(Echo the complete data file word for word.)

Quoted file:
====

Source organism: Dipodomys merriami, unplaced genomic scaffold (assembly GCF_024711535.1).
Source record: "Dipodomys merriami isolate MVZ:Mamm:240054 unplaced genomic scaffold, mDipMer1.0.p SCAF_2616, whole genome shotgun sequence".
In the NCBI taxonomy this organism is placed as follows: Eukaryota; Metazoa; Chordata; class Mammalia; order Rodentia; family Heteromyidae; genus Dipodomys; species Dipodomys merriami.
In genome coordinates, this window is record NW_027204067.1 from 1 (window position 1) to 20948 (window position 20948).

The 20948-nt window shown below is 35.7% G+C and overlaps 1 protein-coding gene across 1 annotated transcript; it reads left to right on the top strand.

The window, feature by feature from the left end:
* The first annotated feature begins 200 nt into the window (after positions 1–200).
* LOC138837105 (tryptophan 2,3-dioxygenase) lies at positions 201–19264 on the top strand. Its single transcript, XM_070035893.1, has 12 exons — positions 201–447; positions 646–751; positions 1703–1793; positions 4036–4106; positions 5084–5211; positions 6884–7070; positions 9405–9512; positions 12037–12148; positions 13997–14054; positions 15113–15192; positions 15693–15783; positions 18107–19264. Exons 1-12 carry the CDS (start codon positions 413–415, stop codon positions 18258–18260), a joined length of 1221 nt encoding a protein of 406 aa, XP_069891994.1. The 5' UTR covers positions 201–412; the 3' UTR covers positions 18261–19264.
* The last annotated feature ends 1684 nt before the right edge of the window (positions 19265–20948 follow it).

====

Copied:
Source organism: Dipodomys merriami, unplaced genomic scaffold (assembly GCF_024711535.1).
Source record: "Dipodomys merriami isolate MVZ:Mamm:240054 unplaced genomic scaffold, mDipMer1.0.p SCAF_2616, whole genome shotgun sequence".
In the NCBI taxonomy this organism is placed as follows: Eukaryota; Metazoa; Chordata; class Mammalia; order Rodentia; family Heteromyidae; genus Dipodomys; species Dipodomys merriami.
In genome coordinates, this window is record NW_027204067.1 from 1 (window position 1) to 20948 (window position 20948).

The 20948-nt window shown below is 35.7% G+C and overlaps 1 protein-coding gene across 1 annotated transcript; it reads left to right on the top strand.

The window, feature by feature from the left end:
* The first annotated feature begins 200 nt into the window (after positions 1–200).
* LOC138837105 (tryptophan 2,3-dioxygenase) lies at positions 201–19264 on the top strand. Its single transcript, XM_070035893.1, has 12 exons — positions 201–447; positions 646–751; positions 1703–1793; positions 4036–4106; positions 5084–5211; positions 6884–7070; positions 9405–9512; positions 12037–12148; positions 13997–14054; positions 15113–15192; positions 15693–15783; positions 18107–19264. Exons 1-12 carry the CDS (start codon positions 413–415, stop codon positions 18258–18260), a joined length of 1221 nt encoding a protein of 406 aa, XP_069891994.1. The 5' UTR covers positions 201–412; the 3' UTR covers positions 18261–19264.
* The last annotated feature ends 1684 nt before the right edge of the window (positions 19265–20948 follow it).